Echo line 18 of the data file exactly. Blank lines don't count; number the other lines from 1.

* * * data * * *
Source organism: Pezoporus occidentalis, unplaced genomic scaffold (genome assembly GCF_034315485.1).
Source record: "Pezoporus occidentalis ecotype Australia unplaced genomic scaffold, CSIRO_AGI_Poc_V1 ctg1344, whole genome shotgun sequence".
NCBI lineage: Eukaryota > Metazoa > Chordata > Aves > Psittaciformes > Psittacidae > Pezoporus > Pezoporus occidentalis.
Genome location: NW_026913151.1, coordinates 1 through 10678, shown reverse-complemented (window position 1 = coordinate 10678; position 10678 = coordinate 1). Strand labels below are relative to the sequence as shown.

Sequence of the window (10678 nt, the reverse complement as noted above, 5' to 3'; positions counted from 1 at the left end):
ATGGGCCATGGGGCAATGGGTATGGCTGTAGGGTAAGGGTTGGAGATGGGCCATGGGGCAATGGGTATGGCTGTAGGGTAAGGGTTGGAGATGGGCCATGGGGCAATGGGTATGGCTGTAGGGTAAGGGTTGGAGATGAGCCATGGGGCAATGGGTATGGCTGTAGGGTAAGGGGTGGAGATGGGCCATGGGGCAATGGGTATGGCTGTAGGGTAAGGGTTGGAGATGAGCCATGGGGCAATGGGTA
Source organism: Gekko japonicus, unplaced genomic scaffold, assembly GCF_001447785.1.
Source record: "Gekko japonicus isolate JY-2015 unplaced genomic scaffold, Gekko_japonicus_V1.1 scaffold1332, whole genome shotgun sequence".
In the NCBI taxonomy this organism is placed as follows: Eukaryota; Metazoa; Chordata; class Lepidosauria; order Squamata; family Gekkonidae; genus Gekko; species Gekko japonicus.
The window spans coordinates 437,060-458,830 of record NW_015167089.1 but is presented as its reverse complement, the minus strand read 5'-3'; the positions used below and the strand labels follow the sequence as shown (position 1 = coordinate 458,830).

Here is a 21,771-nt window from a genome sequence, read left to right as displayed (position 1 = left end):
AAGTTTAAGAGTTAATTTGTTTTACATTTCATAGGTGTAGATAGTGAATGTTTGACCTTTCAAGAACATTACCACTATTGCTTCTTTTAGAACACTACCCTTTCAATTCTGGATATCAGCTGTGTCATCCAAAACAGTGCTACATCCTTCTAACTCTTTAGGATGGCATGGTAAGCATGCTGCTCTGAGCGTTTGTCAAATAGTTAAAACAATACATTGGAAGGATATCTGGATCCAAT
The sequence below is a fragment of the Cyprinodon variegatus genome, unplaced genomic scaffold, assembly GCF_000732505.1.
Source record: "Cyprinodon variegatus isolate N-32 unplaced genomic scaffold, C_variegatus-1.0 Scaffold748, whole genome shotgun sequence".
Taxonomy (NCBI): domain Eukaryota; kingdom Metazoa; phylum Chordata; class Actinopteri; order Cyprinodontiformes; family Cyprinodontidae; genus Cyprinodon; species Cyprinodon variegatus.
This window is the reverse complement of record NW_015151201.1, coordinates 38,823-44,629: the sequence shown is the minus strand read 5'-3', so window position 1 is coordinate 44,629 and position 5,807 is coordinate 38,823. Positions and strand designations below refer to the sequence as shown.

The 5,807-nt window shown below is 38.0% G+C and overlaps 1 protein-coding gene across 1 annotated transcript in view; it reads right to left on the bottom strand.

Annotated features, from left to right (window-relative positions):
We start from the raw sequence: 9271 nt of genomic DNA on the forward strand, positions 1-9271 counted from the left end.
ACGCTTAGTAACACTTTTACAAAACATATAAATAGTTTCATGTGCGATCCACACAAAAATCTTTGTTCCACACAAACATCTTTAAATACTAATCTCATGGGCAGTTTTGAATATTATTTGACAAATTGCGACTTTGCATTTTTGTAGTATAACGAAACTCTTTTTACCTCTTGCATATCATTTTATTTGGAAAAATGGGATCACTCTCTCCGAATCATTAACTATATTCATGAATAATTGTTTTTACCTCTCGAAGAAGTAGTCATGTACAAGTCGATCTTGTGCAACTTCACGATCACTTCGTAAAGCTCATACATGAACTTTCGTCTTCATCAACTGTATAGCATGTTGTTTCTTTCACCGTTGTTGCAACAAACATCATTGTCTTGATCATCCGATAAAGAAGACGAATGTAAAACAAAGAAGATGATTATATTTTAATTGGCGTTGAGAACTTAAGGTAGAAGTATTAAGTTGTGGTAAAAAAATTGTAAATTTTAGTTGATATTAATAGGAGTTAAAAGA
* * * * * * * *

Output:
Annotated features, from left to right (window-relative positions):